The Walt Disney Company

(Part 2)


Under his direction Disney built knew parks in the United States, and throughout the world. He renewed the excitement of Disney films with the production of movies such as; The Lion King, Aladdin, Little Mermaid, and more recently the Pirates of the Caribbean series (McCarthy, 2004). There was a second renewal strategy that Walt Disney has more recently undergone. Eisner brilliantly renewed the Walt Disney Company in 1984, but towards the end of his career Disney shareholders questioned his focus and were dissatisfied with his performance. At the 2004 shareholders meeting 43 percent voted to remove Eisner as the chairman of the board, clearly the stock owners wanted change. Roy Disney and Stanley Gold said ‘over the last seven or eight years he has underperformed. He chases away creative people. He has no strategic vision and the stock has languished’ and that Eisner is always looking for a ‘quick buck’ (, 2004). Once, Bob Iger, took over the company they renewed the focus on customer service for the theme parks and making quality films.


Organizational Culture


Walt Disney Company has one of the most extensive programs geared towards the teaching the culture of company that I have seen. Now I will talk about some of my personal experiences when I worked the Walt Disney World theme park in Orlando, FL. Before each employee could start working with guests, they have to attend a week long class called ‘Traditions.’ Robbins and Coulter said Employees ‘learn’ an organization’s culture in a number of ways. The most common are stories, rituals, material symbols, and language’ (2009, p.49). The class utilized the stories of Walt Disney to teach the culture of the company. In addition to the stories of the company and founder, the class also took the employees to the park to witness key moments that the guest experience. For example, one day we witnessed a park opening. Guests are all held back by ropes and it was fun to see how excited they all were to start their day at Walt Disney World. It made me feel proud to be a part of a company that was so focused on creating a positive guest experience, and I wanted to be a part of it as well. It honestly inspired me to be a great employee and to create ‘magic’ for the guests. I would say that the Disney Corporation utilizes a value based management style (Robbins & Coulter, 2009). Through the stories and rituals, the company does an excellent job inspiring their employees to interact with guests in a manner that is aligned with their corporate culture. Marty Sklar an executive for the company said this about the company’s culture.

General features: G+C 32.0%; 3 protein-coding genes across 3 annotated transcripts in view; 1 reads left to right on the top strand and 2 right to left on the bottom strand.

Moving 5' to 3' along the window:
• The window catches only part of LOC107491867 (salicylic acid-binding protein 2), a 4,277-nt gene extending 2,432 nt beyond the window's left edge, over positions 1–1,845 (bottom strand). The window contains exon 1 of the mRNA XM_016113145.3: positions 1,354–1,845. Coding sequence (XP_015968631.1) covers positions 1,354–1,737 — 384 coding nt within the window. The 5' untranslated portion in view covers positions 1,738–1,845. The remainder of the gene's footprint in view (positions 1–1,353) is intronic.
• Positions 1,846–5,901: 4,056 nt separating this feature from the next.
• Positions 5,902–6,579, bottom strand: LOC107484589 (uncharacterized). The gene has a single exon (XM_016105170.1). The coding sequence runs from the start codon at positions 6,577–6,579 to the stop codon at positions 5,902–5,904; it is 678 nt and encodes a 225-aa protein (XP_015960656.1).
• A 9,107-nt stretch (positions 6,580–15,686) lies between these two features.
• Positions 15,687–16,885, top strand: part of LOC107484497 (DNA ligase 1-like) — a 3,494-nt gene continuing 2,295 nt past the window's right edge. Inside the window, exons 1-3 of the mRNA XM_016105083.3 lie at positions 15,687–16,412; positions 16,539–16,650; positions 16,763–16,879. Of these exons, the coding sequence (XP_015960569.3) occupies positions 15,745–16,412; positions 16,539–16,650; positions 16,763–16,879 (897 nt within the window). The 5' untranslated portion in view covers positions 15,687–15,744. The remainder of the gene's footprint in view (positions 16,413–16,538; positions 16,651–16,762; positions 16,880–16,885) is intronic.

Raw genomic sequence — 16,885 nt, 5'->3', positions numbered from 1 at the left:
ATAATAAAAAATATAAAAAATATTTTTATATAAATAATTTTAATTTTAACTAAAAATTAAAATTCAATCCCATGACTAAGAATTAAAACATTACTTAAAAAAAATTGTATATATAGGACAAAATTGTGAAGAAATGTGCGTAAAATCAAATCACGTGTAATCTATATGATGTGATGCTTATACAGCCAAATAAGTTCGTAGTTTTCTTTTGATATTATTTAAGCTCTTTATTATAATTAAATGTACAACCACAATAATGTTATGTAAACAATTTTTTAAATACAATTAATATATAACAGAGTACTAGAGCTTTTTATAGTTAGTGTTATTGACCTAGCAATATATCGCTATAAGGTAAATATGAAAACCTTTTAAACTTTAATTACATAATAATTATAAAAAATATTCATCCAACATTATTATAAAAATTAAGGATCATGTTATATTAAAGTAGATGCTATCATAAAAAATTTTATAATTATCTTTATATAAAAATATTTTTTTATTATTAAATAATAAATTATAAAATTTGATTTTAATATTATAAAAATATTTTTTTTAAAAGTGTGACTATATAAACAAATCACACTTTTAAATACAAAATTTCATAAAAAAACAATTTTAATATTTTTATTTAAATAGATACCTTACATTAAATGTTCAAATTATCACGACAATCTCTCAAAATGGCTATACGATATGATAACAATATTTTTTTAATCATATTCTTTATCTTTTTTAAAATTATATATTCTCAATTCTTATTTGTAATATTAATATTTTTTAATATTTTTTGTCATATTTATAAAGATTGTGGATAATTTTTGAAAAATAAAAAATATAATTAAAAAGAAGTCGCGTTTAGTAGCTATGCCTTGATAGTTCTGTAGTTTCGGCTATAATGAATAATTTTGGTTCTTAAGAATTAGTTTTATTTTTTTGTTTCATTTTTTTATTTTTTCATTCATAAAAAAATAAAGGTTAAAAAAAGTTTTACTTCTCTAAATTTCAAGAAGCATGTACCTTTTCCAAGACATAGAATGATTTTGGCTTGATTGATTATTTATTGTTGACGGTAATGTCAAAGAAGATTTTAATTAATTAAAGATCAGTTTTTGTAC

Walt Disney Company